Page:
- The Department of Justice is taking steps to keep the FBI’s confidential files on Jeffrey Epstein from being disclosed, citing potential implications for a possible retrial of Ghislaine Maxwell. Lead prosecutor Maurene Comey warns that premature release of the records could unduly influence potential jurors.
- Ghislaine Maxwell, currently serving a 20-year sentence, has contested her conviction, claiming she was prosecuted as a “proxy” for Epstein. RadarOnline.com has been pushing for access to the classified Epstein files since 2017, when their Freedom of Information Act request was denied.
- Maxwell’s appeal, currently underway, highlights a non-prosecution agreement that Maxwell’s attorney claims the government violated. The unfolding legal proceedings will likely intensify the debate over the public disclosure of Epstein’s secret files.
The Department of Justice (DOJ) is striving to keep the Federal Bureau of Investigation’s (FBI) confidential files on convicted sex offender Jeffrey Epstein out of public view, a move propelled by the possibility of a Ghislaine Maxwell retrial.
Maurene Comey, the lead prosecutor against Maxwell, shed light on the potential legal implications these files might carry.
“The withheld records include statements from and evidence regarding many more victims of Epstein and numerous witnesses who were not called or referenced during the first trial, including some who the Government may elect to call and/or reference if this case were to be retried,” Comey admitted in her declaration to the United States District Court Southern District of New York.
She added, “Accordingly, premature release of the records would risk unduly influencing potential jurors for a retrial.”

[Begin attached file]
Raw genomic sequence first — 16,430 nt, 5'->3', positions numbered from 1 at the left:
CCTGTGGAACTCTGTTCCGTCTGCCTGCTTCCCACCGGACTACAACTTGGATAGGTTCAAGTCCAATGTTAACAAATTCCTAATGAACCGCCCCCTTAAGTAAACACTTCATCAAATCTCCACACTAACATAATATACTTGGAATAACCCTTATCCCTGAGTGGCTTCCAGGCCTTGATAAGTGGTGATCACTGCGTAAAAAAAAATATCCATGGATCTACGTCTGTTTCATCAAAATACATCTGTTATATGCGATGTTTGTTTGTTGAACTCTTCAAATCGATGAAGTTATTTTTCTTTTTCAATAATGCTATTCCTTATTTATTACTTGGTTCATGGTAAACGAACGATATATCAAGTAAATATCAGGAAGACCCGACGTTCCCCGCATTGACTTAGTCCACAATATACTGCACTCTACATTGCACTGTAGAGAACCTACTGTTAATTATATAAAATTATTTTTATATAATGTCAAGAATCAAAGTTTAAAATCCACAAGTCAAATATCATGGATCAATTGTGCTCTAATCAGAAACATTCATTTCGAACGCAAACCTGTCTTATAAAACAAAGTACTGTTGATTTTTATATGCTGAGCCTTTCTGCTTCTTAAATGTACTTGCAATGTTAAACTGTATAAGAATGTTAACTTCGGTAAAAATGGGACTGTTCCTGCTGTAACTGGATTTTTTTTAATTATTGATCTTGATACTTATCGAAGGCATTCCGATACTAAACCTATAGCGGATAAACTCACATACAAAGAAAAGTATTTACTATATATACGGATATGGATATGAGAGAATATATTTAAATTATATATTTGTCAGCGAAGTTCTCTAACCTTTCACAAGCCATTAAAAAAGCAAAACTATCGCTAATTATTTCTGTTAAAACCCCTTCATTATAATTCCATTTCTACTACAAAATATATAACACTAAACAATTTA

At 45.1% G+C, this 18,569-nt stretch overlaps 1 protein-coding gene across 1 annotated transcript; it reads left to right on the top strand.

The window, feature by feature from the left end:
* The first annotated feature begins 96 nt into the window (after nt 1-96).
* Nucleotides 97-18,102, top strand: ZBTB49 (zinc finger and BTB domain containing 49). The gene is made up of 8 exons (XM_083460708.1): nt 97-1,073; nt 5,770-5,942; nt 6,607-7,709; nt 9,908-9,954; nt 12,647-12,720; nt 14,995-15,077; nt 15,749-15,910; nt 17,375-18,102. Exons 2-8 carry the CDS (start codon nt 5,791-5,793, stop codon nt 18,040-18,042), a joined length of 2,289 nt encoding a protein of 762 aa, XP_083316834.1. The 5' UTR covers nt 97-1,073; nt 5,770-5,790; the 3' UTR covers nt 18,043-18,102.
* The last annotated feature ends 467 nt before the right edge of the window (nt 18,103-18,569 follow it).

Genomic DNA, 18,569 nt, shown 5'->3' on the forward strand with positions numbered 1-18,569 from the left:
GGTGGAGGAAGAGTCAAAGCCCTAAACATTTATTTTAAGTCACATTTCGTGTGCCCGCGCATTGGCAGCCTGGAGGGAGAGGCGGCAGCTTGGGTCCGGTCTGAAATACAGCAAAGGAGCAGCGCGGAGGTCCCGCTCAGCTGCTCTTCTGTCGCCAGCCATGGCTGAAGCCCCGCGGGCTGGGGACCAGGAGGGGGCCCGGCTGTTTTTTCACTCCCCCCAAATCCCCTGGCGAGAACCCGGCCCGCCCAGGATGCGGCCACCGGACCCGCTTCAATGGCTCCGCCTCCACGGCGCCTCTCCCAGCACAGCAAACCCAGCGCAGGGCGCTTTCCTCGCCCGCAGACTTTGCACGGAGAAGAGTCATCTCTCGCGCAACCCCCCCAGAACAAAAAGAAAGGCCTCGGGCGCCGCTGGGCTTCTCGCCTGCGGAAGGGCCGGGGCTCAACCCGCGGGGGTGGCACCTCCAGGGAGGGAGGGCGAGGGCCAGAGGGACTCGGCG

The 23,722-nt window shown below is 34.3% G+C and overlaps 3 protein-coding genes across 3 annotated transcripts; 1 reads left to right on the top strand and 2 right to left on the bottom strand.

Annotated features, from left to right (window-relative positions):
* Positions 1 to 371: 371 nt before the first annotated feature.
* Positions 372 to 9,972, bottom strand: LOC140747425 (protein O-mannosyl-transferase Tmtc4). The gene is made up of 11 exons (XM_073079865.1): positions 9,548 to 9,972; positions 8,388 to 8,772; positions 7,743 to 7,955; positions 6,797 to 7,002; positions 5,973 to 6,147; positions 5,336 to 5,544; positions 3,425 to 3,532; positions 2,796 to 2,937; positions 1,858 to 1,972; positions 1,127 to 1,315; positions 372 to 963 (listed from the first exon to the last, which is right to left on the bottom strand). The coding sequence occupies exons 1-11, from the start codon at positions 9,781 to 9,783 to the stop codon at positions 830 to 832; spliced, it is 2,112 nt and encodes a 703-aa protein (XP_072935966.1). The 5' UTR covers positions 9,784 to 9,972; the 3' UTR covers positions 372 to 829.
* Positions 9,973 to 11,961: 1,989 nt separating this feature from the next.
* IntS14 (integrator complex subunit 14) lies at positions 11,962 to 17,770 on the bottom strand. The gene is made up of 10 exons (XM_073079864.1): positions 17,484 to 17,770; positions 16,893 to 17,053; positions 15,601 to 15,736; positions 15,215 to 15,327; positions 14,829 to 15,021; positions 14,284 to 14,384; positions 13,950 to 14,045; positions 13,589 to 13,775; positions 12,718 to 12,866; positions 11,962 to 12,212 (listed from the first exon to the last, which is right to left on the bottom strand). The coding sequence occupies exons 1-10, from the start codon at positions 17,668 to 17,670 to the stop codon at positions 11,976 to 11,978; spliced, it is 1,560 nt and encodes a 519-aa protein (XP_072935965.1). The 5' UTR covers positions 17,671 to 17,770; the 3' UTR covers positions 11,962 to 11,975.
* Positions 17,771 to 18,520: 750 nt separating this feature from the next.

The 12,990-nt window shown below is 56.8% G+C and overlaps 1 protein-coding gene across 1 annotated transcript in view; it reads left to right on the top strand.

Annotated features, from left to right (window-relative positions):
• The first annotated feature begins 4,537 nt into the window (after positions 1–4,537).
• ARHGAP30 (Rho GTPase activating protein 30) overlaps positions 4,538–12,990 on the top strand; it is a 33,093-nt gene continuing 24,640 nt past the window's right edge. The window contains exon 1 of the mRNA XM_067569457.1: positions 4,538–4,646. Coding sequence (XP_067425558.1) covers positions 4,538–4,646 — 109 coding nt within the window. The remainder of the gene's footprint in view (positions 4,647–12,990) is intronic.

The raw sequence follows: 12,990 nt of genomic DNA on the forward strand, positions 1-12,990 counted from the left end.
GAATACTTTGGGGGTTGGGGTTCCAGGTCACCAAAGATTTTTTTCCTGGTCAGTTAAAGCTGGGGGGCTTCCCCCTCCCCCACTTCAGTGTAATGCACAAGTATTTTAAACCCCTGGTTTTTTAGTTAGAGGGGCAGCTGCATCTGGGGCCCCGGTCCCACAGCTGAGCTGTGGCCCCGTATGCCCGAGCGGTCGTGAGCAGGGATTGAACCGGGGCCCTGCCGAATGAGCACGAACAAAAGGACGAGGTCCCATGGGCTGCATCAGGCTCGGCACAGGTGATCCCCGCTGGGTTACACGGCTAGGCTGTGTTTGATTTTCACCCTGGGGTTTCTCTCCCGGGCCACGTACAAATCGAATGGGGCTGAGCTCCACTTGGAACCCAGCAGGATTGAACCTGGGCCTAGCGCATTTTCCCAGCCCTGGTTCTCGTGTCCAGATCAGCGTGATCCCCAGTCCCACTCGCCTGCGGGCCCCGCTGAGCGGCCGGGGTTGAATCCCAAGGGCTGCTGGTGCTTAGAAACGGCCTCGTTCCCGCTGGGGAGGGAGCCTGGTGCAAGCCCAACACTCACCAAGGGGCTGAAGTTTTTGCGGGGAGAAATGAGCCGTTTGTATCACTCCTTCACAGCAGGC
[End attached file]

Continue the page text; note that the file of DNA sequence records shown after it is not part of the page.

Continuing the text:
Maxwell, who is presently serving a 20-year sentence at a federal facility in Tallahassee, contested her conviction on the grounds that she was prosecuted as a “proxy” for Epstein.
The ongoing pursuit of the classified Epstein files by RadarOnline.com, represented by first amendment lawyer Dan Novack, has been relentless since the website’s 2017 Freedom of Information Act request was denied by the FBI.
In her declaration, Comey reiterated the possible dangers of public disclosure, stating, “premature public disclosure could reasonably be expected to influence potential jurors’ perceptions of the witnesses and the evidence to be presented at trial.”
She further warned about the hazards of premature release, stating, “Premature release of the withheld records, particularly if the records are released in part or without full context, may influence the perception of jurors who have been exposed to media coverage containing speculation and theories relating to Maxwell.”
While the battle for Epstein’s undisclosed files continues, Maxwell’s appeal is in motion, focusing on a non-prosecution agreement amongst other things.
Maxwell’s latest attorney, Arthur Aidala, defended her by stating, “The Government breached a non-prosecution agreement that immunized Ms. Maxwell for these offenses.”
“That agreement was entered into by the Government and Epstein in 2007, and, by its terms, unambiguously barred this prosecution, in the first instance.”
As the legal proceedings unfold, the debate over the public disclosure of Epstein’s secret files is bound to escalate, with potential repercussions for Maxwell’s possible retrial.